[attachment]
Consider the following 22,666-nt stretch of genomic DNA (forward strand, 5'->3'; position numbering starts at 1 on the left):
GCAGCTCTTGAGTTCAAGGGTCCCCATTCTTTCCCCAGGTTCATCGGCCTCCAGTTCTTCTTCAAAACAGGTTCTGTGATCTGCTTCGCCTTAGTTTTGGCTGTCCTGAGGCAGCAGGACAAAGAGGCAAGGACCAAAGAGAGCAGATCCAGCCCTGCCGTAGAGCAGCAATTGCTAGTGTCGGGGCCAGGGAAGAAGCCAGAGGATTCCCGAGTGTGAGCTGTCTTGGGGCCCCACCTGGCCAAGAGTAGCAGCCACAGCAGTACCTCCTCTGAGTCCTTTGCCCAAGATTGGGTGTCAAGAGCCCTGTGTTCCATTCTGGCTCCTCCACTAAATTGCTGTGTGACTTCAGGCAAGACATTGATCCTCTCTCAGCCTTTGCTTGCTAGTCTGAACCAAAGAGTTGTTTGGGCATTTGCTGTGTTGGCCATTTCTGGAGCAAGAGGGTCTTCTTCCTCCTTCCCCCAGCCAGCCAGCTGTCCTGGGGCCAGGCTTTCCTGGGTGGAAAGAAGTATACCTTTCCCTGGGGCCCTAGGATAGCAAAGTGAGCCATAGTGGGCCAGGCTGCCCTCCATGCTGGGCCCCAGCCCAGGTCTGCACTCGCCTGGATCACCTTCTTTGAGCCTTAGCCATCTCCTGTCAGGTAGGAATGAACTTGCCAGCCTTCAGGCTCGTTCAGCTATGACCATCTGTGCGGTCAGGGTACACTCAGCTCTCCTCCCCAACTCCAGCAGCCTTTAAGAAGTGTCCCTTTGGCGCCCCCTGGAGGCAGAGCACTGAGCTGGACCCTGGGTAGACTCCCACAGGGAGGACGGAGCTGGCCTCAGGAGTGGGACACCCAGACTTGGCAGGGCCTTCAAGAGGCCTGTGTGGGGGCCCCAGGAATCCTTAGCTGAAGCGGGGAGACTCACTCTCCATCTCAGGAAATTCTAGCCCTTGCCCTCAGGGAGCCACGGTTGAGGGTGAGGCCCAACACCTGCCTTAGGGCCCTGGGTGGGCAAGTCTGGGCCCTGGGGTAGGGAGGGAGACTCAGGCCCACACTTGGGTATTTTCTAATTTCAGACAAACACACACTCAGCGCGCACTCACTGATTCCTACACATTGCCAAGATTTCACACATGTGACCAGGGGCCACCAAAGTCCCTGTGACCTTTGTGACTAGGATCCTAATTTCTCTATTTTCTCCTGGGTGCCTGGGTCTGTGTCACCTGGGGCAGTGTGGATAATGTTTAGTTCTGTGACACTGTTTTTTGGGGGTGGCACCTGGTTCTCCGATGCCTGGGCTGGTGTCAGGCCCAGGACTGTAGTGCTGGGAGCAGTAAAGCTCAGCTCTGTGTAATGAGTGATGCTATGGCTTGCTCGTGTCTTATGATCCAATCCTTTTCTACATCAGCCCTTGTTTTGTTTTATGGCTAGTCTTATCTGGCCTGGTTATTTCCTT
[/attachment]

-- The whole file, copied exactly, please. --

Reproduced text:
Consider the following 22,666-nt stretch of genomic DNA (forward strand, 5'->3'; position numbering starts at 1 on the left):
GCAGCTCTTGAGTTCAAGGGTCCCCATTCTTTCCCCAGGTTCATCGGCCTCCAGTTCTTCTTCAAAACAGGTTCTGTGATCTGCTTCGCCTTAGTTTTGGCTGTCCTGAGGCAGCAGGACAAAGAGGCAAGGACCAAAGAGAGCAGATCCAGCCCTGCCGTAGAGCAGCAATTGCTAGTGTCGGGGCCAGGGAAGAAGCCAGAGGATTCCCGAGTGTGAGCTGTCTTGGGGCCCCACCTGGCCAAGAGTAGCAGCCACAGCAGTACCTCCTCTGAGTCCTTTGCCCAAGATTGGGTGTCAAGAGCCCTGTGTTCCATTCTGGCTCCTCCACTAAATTGCTGTGTGACTTCAGGCAAGACATTGATCCTCTCTCAGCCTTTGCTTGCTAGTCTGAACCAAAGAGTTGTTTGGGCATTTGCTGTGTTGGCCATTTCTGGAGCAAGAGGGTCTTCTTCCTCCTTCCCCCAGCCAGCCAGCTGTCCTGGGGCCAGGCTTTCCTGGGTGGAAAGAAGTATACCTTTCCCTGGGGCCCTAGGATAGCAAAGTGAGCCATAGTGGGCCAGGCTGCCCTCCATGCTGGGCCCCAGCCCAGGTCTGCACTCGCCTGGATCACCTTCTTTGAGCCTTAGCCATCTCCTGTCAGGTAGGAATGAACTTGCCAGCCTTCAGGCTCGTTCAGCTATGACCATCTGTGCGGTCAGGGTACACTCAGCTCTCCTCCCCAACTCCAGCAGCCTTTAAGAAGTGTCCCTTTGGCGCCCCCTGGAGGCAGAGCACTGAGCTGGACCCTGGGTAGACTCCCACAGGGAGGACGGAGCTGGCCTCAGGAGTGGGACACCCAGACTTGGCAGGGCCTTCAAGAGGCCTGTGTGGGGGCCCCAGGAATCCTTAGCTGAAGCGGGGAGACTCACTCTCCATCTCAGGAAATTCTAGCCCTTGCCCTCAGGGAGCCACGGTTGAGGGTGAGGCCCAACACCTGCCTTAGGGCCCTGGGTGGGCAAGTCTGGGCCCTGGGGTAGGGAGGGAGACTCAGGCCCACACTTGGGTATTTTCTAATTTCAGACAAACACACACTCAGCGCGCACTCACTGATTCCTACACATTGCCAAGATTTCACACATGTGACCAGGGGCCACCAAAGTCCCTGTGACCTTTGTGACTAGGATCCTAATTTCTCTATTTTCTCCTGGGTGCCTGGGTCTGTGTCACCTGGGGCAGTGTGGATAATGTTTAGTTCTGTGACACTGTTTTTTGGGGGTGGCACCTGGTTCTCCGATGCCTGGGCTGGTGTCAGGCCCAGGACTGTAGTGCTGGGAGCAGTAAAGCTCAGCTCTGTGTAATGAGTGATGCTATGGCTTGCTCGTGTCTTATGATCCAATCCTTTTCTACATCAGCCCTTGTTTTGTTTTATGGCTAGTCTTATCTGGCCTGGTTATTTCCTT